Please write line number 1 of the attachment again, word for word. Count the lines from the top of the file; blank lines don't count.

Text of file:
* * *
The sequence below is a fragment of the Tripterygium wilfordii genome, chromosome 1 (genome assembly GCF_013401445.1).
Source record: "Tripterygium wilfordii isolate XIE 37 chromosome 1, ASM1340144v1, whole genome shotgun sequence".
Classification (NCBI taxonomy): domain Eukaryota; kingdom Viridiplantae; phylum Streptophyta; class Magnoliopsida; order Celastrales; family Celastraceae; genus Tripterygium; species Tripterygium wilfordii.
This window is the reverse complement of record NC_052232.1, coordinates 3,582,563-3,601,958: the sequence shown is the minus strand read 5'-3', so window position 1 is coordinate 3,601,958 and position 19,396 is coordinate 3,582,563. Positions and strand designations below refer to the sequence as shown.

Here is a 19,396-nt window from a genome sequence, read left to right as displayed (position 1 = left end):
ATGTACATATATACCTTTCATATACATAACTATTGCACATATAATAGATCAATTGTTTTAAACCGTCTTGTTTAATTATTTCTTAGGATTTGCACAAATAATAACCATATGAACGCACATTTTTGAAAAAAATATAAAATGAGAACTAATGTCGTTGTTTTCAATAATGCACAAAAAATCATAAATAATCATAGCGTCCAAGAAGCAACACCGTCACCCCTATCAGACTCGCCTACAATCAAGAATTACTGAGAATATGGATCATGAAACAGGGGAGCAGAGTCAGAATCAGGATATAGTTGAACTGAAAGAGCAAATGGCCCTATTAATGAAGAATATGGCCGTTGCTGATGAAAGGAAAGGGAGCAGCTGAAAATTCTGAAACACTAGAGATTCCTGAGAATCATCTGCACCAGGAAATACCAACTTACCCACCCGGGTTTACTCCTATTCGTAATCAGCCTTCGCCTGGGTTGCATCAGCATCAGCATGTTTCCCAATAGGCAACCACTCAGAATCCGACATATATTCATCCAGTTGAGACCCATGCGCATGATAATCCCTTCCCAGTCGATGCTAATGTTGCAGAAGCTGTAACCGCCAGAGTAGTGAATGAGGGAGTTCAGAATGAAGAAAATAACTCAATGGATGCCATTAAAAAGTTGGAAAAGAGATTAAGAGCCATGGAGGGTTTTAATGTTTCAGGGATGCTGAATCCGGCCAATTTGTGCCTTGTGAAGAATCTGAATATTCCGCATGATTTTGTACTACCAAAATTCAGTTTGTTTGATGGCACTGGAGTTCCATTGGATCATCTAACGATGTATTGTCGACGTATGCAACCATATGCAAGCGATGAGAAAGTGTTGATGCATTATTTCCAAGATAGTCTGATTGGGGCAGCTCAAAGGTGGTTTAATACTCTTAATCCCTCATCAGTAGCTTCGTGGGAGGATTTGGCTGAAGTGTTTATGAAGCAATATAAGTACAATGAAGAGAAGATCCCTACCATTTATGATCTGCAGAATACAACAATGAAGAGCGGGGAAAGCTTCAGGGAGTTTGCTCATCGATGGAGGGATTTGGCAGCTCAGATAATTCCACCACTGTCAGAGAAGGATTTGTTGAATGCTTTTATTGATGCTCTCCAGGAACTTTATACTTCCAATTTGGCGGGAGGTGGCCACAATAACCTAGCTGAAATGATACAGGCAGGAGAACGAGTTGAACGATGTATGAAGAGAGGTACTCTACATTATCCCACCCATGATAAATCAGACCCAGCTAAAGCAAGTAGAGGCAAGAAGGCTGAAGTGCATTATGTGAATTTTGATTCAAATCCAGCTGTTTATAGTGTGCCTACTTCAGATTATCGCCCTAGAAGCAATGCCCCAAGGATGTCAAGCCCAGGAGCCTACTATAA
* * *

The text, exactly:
The sequence below is a fragment of the Tripterygium wilfordii genome, chromosome 1 (genome assembly GCF_013401445.1).